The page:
The fatherless daughter and daughterless father should be willing to pose similar inquiries:
HOW WAS I AFFECTED BY THE ABSENCE OF MY FATHER? MY DAUGHTER?
WHAT DO I BELIEVE I MISSED?
WHAT WAS MY EMOTIONAL RESPONSE TO THE ABSENCE?
Was I angry? Sad? Despondent? Did I come to see myself as unworthy of love? Was I riddled with guilt? What did I do to compensate for the absence of my father/daughter?
These questions are at the core of the internal survey, which is designed to lead to self-reunification and father-daughter reconciliation. As it did for the knight, completing this examination aids in removing the mask, and opens the door for a more intimate internal dialogue.
ONE METHOD FOR LAUNCHING THIS INNER conversation is storytelling. Each fatherless daughter or daughterless father has a personal narrative of pain, whether told, written, or hidden. Every slight—real or imagined—every privation, every lonely day— Christmas without enough toys, Father's Day without a card, birthday without a visit—are tightly woven together. Unfortunately, in the development of the fatherless daughter or the daughterless father, these incidents have been linked without regard for their significance or value. But it is important to remember that not every story has an unhappy plot. Therefore, all stories of absence, as remembered by daughter and daddy, should be explored.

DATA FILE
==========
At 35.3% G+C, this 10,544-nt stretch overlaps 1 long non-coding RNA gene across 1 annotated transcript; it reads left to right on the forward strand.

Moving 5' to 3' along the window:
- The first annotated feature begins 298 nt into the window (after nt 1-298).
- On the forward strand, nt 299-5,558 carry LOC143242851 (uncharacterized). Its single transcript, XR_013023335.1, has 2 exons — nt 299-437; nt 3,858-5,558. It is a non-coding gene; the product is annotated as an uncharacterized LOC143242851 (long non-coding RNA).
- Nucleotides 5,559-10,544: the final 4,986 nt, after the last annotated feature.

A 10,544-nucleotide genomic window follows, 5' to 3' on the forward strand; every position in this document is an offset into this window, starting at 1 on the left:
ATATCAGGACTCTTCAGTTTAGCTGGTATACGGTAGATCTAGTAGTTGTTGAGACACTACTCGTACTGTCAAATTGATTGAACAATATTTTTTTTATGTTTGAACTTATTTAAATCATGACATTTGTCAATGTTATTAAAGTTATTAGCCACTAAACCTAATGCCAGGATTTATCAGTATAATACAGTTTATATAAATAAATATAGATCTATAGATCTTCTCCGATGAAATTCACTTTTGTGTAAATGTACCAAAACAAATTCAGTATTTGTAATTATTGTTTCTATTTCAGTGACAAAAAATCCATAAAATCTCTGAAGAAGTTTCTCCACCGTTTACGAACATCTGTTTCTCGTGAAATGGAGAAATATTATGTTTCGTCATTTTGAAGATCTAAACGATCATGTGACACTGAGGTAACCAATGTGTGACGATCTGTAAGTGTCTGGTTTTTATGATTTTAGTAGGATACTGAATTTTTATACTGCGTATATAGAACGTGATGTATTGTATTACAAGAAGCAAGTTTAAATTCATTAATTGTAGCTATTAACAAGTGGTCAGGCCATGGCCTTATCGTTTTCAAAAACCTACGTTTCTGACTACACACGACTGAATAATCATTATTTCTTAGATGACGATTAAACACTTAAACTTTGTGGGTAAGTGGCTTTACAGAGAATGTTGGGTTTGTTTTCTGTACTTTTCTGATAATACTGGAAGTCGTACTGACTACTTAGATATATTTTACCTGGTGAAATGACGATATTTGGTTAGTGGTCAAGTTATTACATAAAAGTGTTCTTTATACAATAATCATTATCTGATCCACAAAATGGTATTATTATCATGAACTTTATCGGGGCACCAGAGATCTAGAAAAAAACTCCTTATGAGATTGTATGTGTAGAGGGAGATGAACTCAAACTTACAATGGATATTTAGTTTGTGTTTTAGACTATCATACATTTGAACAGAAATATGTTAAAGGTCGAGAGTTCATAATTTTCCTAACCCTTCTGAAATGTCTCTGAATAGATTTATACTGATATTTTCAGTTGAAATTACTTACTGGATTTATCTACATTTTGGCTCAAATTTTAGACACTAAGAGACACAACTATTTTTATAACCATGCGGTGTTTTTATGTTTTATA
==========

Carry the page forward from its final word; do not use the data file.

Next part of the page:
As a young child, HANNAH remembers "worshiping" her father, Thomas.
"He rocked. He was everything," says Hannah, an aspiring actress. "Both my parents were magical when I was little. I thought my dad could do anything. I really thought highly of him— even after my parents separated—until I was eight or nine years old, when I realized Daddy was far from perfect.
"He would promise me things, like bringing me down to Disneyworld [in Florida]. He'd always say he was coming [to see me], but he wouldn't come. It was really traumatizing," she continues.
As the older of her mother's two children, Hannah says she felt compelled to keep the proverbial "stiff upper lip," even as her childhood was robbed of her.
"I paid for college myself. I've been buying my own clothes since I was 13 years old. I helped my mom put my sister through college. Basically, I had to be him."
Thomas, Hannah's father, has his own narrative of anguish. After his divorce, he purchased a tractor trailer and began making runs through Wilmington, Delaware, where his children and his ex-wife lived. One Sunday morning, he decided to stop to see them.
"My ex-wife told me, 'You're not welcome here.' The pain got deeper. But I didn't want to cause any trouble. So I forgot about them. I didn't really forget about them. But I had to try not to let it affect me. I didn't really start to get over things until I was in prison."
Excerpted from Bridges by Jonetta Rose Barras Copyright © 2005 by Jonetta Rose Barras. Excerpted by permission of Bancroft Press. All rights reserved. No part of this excerpt may be reproduced or reprinted without permission in writing from the publisher.